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The Play-goer:

Compass Rose Theater creates a small, intimate miracle

photo by Stan Barouh/ Joe Mucciolo as Thomas and Anna Deblasio as Vanda in this two-person play.

       Darkly comic and spookily erotic, Venus in Fur, David Ives’s play within a play, is Compass Rose Theater’s offering this October.

         A storm rages outside as writer/director Thomas Novachek  (Joe Mucciolo) complains on the phone about his day to his fiancée. He has seen 35 actresses, and not one is capable of playing Vanda. “They bring props,” he rants, “whole sacks of costumes. Whatever happened to femininity?  Bring along some of that, please.”

         He’s asking a lot. His Vanda, only 24, is a worldly 19th century courtesan in his adaptation of Leopold von Sacher-Masoch’s 1870 novel, Venus in Fur.

         The storm continues as one last actress (Anna Deblasio), Vanda Jordan, bursts into the room, drenched and spewing expletives about her day and life in general. She shares his character’s name, but this Vanda Jordan is just another actress with a bag of costumes.

         As Thomas protests, Vanda sheds her wet raincoat, revealing black leather dominatrix gear, complete with a dog collar.

         “Just thought I’d kinda get into the part,” she tells him, “I mean it’s basically S&M, right?” (The term masochism comes from Sacher-Masoch’s name.)

         Refusing to leave, Vanda convinces Thomas to read with her. He has not released the script, but she tells him she has glanced at it and pulls a well-read copy out of the bag of tricks. Reading, she transforms into Vanda, the Russian sophisticate and sets in motion a battle of dominance and submission between Thomas and Vanda and their characters in the play, Kushemski and Vanda.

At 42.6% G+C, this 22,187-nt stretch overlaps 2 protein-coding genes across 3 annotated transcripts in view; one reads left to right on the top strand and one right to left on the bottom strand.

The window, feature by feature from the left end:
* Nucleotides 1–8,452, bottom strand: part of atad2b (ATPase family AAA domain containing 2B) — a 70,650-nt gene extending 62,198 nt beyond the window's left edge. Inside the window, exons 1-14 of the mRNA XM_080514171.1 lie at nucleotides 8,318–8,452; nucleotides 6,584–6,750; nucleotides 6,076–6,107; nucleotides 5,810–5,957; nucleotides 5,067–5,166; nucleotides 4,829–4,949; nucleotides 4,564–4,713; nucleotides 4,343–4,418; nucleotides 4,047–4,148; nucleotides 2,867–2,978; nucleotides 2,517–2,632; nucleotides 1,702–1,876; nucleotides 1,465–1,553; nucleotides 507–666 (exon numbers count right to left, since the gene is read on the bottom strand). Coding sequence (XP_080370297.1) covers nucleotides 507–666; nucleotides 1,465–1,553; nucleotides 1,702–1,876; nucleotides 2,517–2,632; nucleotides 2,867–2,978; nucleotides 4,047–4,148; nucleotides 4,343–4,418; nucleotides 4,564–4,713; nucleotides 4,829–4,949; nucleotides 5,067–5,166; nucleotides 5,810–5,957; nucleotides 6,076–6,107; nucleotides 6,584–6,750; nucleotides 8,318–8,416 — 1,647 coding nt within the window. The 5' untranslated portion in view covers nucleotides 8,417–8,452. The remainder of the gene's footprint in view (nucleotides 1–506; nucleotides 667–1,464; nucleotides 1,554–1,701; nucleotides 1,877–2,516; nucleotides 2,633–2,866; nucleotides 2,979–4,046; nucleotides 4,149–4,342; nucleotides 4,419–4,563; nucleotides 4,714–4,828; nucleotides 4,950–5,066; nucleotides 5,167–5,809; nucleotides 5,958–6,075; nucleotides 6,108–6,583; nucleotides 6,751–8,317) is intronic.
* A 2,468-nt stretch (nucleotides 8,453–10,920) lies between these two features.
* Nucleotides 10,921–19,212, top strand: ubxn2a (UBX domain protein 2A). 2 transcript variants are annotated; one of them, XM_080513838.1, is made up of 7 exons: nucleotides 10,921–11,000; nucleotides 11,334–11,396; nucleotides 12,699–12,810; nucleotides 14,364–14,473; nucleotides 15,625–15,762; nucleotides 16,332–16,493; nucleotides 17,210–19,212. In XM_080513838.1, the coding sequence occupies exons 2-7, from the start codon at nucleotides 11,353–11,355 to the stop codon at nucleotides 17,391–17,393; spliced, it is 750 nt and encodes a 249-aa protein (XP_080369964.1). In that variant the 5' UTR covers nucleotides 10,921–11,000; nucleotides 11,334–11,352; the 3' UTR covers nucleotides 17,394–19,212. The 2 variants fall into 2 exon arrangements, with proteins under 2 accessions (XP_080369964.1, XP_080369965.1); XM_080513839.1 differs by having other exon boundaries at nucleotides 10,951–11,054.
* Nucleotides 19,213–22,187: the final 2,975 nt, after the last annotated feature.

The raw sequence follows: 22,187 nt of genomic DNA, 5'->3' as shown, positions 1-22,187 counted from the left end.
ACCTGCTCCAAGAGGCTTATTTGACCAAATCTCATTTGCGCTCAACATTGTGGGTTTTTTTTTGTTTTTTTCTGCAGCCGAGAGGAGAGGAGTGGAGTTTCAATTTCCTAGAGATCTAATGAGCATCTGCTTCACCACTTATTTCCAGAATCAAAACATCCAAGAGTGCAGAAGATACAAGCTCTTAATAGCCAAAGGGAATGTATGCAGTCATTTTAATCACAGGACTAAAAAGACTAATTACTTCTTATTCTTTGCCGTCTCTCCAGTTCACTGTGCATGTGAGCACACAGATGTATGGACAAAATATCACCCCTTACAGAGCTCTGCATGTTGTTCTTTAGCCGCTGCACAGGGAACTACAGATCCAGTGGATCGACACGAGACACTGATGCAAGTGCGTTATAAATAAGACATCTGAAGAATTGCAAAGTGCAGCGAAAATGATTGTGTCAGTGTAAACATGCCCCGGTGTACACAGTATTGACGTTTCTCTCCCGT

Initially, Vanda has the more challenging part. Nina Ariadne won the Tony award for her performance as Vanda on Broadway. Deblasio leaps into the challenge with stiletto heels in one moment, and in the next transforming back to ditzy, vulgar actress. Mucciolo is perfect as he moves from Thomas to Kushemski and finally, and best, to playing the part of Vanda herself.

         In the end, the audience is left to decide what has just happened before them. Is it about victimization? Is it about the plight of actors and what they suffer? Or has Venus possibly come to Earth to defend women?

         The two-person play is written for an intimate stage. The close setting of the Compass Rose Theater’s temporary stage, the Country Inn Suites, works to its advantage. It is almost essential to be up close and personal to watch the interplay between these two. 

         Compass Rose Theater’s founder, Lucinda Merry-Browne has overcome not insurmountable, but certainly mounting, obstacles to realize a small miracle producing and directing Venus in Fur.

         Costuming is the work of production supervisor Mary Ruth Cowgill. The fight scenes were choreographed (yes, there are fights) by James Bunzli. Stage manager Rachel A. Walsh provided the essential background storm.

90 minutes with no intermission. Playing thru Nov. 4, FSa 8pm, SaSu 2pm, Th 7pm, Compass Rose Theater at Country Inn & Suites by Radisson, 2600 Housley Rd., Annapolis, $41 w/discount, rsvp: www.compassrosetheater.org.